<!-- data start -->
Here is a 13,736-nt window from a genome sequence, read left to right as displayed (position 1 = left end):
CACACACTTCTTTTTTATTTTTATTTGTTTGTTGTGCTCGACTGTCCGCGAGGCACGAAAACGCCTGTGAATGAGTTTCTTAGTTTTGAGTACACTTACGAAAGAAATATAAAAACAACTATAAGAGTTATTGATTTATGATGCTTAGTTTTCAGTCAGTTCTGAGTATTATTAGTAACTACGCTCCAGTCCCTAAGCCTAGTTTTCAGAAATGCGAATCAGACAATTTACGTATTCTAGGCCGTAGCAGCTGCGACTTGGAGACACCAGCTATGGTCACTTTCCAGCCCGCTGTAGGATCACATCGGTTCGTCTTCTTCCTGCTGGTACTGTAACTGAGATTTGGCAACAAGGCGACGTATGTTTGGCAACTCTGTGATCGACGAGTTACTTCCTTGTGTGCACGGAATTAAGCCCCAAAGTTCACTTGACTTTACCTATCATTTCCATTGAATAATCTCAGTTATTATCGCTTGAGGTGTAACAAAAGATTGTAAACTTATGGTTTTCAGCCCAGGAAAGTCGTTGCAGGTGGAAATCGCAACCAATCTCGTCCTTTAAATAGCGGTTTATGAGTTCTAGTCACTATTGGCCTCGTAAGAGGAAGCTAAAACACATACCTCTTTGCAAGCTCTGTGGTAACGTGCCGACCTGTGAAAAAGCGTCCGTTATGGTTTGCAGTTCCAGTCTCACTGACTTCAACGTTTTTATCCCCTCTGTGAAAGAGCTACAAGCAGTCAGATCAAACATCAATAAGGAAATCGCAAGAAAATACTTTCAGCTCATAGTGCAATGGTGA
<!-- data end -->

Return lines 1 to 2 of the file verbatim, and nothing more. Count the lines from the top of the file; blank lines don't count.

Here is a 13,736-nt window from a genome sequence, read left to right as displayed (position 1 = left end):
CACACACTTCTTTTTTATTTTTATTTGTTTGTTGTGCTCGACTGTCCGCGAGGCACGAAAACGCCTGTGAATGAGTTTCTTAGTTTTGAGTACACTTACGAAAGAAATATAAAAACAACTATAAGAGTTATTGATTTATGATGCTTAGTTTTCAGTCAGTTCTGAGTATTATTAGTAACTACGCTCCAGTCCCTAAGCCTAGTTTTCAGAAATGCGAATCAGACAATTTACGTATTCTAGGCCGTAGCAGCTGCGACTTGGAGACACCAGCTATGGTCACTTTCCAGCCCGCTGTAGGATCACATCGGTTCGTCTTCTTCCTGCTGGTACTGTAACTGAGATTTGGCAACAAGGCGACGTATGTTTGGCAACTCTGTGATCGACGAGTTACTTCCTTGTGTGCACGGAATTAAGCCCCAAAGTTCACTTGACTTTACCTATCATTTCCATTGAATAATCTCAGTTATTATCGCTTGAGGTGTAACAAAAGATTGTAAACTTATGGTTTTCAGCCCAGGAAAGTCGTTGCAGGTGGAAATCGCAACCAATCTCGTCCTTTAAATAGCGGTTTATGAGTTCTAGTCACTATTGGCCTCGTAAGAGGAAGCTAAAACACATACCTCTTTGCAAGCTCTGTGGTAACGTGCCGACCTGTGAAAAAGCGTCCGTTATGGTTTGCAGTTCCAGTCTCACTGACTTCAACGTTTTTATCCCCTCTGTGAAAGAGCTACAAGCAGTCAGATCAAACATCAATAAGGAAATCGCAAGAAAATACTTTCAGCTCATAGTGCAATGGTGA